Selenium is a trace mineral. Our bodies maintain only a very small amount of the element, but that small amount is important for a variety of physical functions.
Today you'll learn about this essential mineral. Even though it's not a Foundation Supplement, it has health benefits that support strong, high-quality bones.
We'll cover how selenium keeps your body operating smoothly, and how you can get enough of it through the foods you eat and via supplementation.
All About Selenium
Selenium was discovered in 1817 by Swedish scientists. They named the newly isolated mineral after the Greek goddess of the moon, Selene.
In many parts of the world, selenium is found in the soil in soluble forms like selenate and is absorbed and used by many plants. Selenium is an essential micronutrient in animals. Herbivores absorb it from plant foods.
Selenium is a trace mineral in the human body that facilitates the creation of antioxidant enzymes, regulates thyroid hormones, and boosts immune function. Most people in the United States get enough selenium from their diet. However, under certain conditions, supplementation may be useful to avoid a deficiency.
On the other hand, too much selenium can be toxic. There is a safe range of selenium intake, after which excess supplementation becomes harmful.
Selenium is an element found in the soil and absorbed by plants. It helps create antioxidant enzymes, regulate thyroid hormones, and boost immune function. You can get enough selenium from your diet, and supplementation may be recommended under certain circumstances. Taking too much selenium is harmful.
Selenium And Thyroid Function
One of selenium's most important roles is in thyroid function. It acts as a catalyst for thyroid hormone production. That means it regulates the hormones that control appetite, body temperature, sleep, and other essential functions. Additionally, it provides the thyroid with protection from oxidative damage. Without enough selenium, the thyroid is unable to function properly.
Studies have found that maintaining proper selenium levels is necessary to prevent thyroid disease and preserve overall health.1 Graves disease is an autoimmune disease that causes an overactive thyroid. It can lead to heart and vision-related problems, and bone loss. Graves disease can be treated with selenium supplementation.1
Without enough selenium to regulate thyroid hormones, hypothyroidism (an underactive thyroid gland) can occur. The most common form of hypothyroidism is Hashimoto's disease, an auto-immune condition in which the immune system attacks the thyroid gland. Selenium supplementation is often used as a treatment for the condition.1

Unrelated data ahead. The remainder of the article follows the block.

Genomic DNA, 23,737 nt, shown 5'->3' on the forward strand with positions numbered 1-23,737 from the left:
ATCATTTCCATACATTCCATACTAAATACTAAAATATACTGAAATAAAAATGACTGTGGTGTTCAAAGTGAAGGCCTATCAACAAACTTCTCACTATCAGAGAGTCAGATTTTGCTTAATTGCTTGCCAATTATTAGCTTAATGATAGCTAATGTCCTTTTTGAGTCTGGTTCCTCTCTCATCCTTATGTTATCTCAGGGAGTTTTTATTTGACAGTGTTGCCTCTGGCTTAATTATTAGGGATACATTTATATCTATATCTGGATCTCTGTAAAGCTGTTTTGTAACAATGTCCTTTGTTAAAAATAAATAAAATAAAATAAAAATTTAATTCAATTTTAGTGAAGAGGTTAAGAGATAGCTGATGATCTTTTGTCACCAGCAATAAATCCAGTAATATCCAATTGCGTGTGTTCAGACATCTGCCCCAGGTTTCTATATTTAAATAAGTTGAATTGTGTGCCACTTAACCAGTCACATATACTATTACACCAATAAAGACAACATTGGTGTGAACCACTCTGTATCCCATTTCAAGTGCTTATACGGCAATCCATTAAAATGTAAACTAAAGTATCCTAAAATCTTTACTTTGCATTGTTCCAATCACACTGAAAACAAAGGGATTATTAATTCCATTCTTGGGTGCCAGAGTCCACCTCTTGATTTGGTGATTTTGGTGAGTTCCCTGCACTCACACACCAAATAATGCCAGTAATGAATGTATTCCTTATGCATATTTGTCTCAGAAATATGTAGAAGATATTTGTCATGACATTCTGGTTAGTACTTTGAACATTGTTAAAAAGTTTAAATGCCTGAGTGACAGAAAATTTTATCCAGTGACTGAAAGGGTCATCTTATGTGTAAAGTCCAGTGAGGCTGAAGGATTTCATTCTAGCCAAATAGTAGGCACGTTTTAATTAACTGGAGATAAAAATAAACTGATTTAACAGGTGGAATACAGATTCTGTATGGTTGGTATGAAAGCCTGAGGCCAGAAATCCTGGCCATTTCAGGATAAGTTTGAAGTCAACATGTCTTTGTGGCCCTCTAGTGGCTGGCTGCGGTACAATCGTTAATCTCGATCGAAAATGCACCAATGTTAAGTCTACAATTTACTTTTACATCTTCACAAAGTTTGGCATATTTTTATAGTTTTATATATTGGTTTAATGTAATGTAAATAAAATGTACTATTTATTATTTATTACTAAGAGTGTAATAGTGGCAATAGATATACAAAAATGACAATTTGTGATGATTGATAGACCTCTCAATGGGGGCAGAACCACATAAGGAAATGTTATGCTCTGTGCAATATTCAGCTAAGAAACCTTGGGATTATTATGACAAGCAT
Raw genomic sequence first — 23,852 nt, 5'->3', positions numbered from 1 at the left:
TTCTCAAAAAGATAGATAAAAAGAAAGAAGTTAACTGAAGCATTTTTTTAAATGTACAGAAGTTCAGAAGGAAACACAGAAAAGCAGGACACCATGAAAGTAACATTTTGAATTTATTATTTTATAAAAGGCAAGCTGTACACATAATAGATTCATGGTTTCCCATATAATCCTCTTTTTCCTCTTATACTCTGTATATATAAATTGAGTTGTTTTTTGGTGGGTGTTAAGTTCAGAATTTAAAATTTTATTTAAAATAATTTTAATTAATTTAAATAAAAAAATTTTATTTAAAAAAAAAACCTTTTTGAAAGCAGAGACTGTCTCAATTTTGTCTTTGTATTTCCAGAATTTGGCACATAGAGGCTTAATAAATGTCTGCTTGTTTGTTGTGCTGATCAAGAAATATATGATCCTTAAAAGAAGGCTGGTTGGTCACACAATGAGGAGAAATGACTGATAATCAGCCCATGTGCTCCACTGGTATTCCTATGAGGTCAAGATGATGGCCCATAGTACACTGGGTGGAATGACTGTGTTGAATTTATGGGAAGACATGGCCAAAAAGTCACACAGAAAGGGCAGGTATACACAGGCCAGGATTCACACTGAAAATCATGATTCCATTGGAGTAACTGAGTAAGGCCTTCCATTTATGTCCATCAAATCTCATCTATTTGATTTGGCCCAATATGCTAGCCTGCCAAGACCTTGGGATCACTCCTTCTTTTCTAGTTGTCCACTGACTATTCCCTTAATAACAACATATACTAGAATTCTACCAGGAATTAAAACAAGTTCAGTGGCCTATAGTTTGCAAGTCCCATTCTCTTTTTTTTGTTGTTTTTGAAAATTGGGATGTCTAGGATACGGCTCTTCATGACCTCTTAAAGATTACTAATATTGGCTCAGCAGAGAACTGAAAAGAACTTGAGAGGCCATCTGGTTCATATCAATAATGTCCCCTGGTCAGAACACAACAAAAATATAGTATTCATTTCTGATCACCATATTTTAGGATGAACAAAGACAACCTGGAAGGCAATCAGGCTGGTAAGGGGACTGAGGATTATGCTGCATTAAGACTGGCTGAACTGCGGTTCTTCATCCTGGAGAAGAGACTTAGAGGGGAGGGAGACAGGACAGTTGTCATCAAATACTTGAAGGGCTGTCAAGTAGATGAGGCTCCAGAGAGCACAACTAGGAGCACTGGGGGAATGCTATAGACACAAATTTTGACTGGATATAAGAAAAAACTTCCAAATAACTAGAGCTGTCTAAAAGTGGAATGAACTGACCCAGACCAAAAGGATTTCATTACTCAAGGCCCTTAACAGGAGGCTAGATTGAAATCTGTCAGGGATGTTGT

Thyroid health is particularly relevant to Savers because thyroid hormones help regulate the bone remodeling process. An overabundance of the hormone thyroxine accelerates the rate of bone loss beyond the rate at which new bone can be created. Therefore selenium's regulation of healthy thyroid hormone production is important for bone health.2
Selenium regulates the production of thyroid hormones and protects the thyroid gland from oxidative damage. Studies have found that selenium deficiencies lead to thyroid diseases. Selenium supplementation can improve the thyroid disorders Graves disease and Hashimoto's disease. Thyroid dysfunction also causes bone loss, making selenium important for the maintenance of healthy bones.
Selenium Reduces Oxidative Stress
Selenium's antioxidant action is part of its benefit to the thyroid gland, but its ability to prevent oxidative damage extends beyond that organ. It works with other antioxidants like vitamin E to defend cells from destructive free radicals.
Selenium is a component of glutathione peroxidase which protects the lipids in cell membranes. It also protects DNA from oxidative damage that can cause mutations that trigger diseases. And as part of glutathione reductase, it facilitates tissue repair throughout the body. 3
Studies have found evidence that selenium can reduce the risk of cancer and even slow the growth of existing tumors.4
Selenium is a component of antioxidants that protect cells from oxidative damage. It's part of antioxidants like glutathione peroxidase and glutathione reductase that protect lipids in cell membranes and repair tissue damage. Selenium may help prevent and slow cancer.
Selenium And Your Immune System
Studies have found that selenium affects all components of the immune system. A selenium deficiency has been shown to reduce resistance to infection and the production of antibodies.5 A report published in the journal Environmental Research stated the importance of selenium quite plainly: